As the third wave of the virus grips the country by the balls, and while I continue to work at eliminating bad habits from my daily life, the casualties are adding up.
Doing what you believe is right has its benefits, but it also has its pitfalls. I’m struggling to manage my emotions – with anger being at the top of the list – and I’m becoming more self-isolated than ever before.
Since the beginning of the pandemic, my partner and I have taken the advice of the world’s leading health officials.
- Recreational outings have been kept to a minimum;
- we stay away from crowds and social gatherings;
- we haven’t had a guest in our apartment in over a year; and
- we haven’t eaten out at a restaurant or been to a movie theatre.
It’s what’s best for our safety as well as those we come in contact with.
And before the trolls raise their hairy arms in dispute: yes, there’s research that states otherwise. But you can always find facts and skew them to fit your narrative. Religious zealots have been doing that for centuries. As have politicians.
The problem is my behaviour is changing.
And not entirely for the better.
I’m becoming a hermit who is terrified of getting somebody sick. I’m less concerned about my health; I worry most about my partner with health issues putting her at risk and the abundance of seniors who live in our apartment building.
If I passed along the virus to one of them and they ended up in critical condition, that’s on me – getting together with the boys for a beer isn’t worth the guilt I’d feel.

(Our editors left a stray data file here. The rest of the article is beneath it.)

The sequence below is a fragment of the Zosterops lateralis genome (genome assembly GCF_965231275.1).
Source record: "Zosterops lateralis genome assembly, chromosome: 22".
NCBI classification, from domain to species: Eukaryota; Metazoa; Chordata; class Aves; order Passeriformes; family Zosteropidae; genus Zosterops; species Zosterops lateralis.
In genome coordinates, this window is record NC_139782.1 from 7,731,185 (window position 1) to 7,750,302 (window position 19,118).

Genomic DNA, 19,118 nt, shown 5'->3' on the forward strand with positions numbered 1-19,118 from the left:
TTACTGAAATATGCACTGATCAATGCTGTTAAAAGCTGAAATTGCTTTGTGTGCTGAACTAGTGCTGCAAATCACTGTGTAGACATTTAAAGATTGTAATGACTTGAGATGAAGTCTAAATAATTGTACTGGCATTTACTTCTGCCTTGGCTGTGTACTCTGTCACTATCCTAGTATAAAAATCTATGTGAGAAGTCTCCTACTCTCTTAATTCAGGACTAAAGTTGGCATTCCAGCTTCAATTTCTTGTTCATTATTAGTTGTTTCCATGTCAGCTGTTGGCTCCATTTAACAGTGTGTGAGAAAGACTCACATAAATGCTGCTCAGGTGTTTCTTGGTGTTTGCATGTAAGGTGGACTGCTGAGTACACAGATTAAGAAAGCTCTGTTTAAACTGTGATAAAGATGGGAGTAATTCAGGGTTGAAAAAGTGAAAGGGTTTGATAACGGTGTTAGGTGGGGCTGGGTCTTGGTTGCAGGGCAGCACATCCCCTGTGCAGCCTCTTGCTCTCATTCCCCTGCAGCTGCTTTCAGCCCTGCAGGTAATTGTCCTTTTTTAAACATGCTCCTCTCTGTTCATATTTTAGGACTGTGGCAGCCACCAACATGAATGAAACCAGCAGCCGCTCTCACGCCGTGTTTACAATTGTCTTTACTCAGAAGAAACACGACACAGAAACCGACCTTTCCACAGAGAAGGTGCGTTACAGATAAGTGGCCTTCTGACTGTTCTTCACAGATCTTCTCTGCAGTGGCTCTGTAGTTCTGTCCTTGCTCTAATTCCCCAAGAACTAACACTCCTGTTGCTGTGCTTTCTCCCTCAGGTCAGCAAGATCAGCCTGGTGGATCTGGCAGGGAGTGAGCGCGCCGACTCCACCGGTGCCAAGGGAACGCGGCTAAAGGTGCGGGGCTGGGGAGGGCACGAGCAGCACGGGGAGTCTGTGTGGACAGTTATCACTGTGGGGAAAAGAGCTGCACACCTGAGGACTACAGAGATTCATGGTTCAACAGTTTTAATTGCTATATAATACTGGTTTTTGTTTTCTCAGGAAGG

Nor is it worth the pressure it could put on our healthcare system, or the potential of a senseless death.
So aside from playing squash with the one other person in my bubble, I stay home.
And I work.
That’s the other downside – all I do is work; on my career and my blog. For the past 18 months, I’ve been laser focused on personal growth and professional development.
So much so, I’ve turned into a shitty friend, family member, and boyfriend.
Everyday I become more and more disconnected to the people who have been a huge part of my life for so long.
I’m losing touch with those who believed in my ability to achieve success.
I’m separating myself from those responsible for lifting me up.
The blind eye of a self-awareness
The more I work on myself and the more self-aware I become, the further I drift from what’s equally as important. The meaningful relationships I’ve built over the years are crumbling around me.
I’m starting to wonder:
- Who will be left in my social circle after the pandemic finally comes to an end?
- How many will I push away?
- How many will lose patience with my inattentiveness?
- How will my social life change?
- What other behavioural changes will I go through?
I don’t know the answers to these questions. And frankly, I’m afraid of what they might be.
That said, some things are out of my hands, and trying to control the uncontrollables is a futile exercise. The best I can do is be more aware of those affected by my lack of attention, and to do my best to find ways to show them I still care.
Because I do – that’s why I’m revealing part of my soul in this blog post.
If you’re reading this, thank you for sticking with me. I’m sorry for not being the person you once knew.
I promise to do better moving forward.
Thanks for reading, folks.
Need another dose of Davis? Sign up for the Diary of Davis newsletter: 🗞 a monthly chronicle of content curated for self-improvement.
One thought on “The Social Casualties of COVID-19”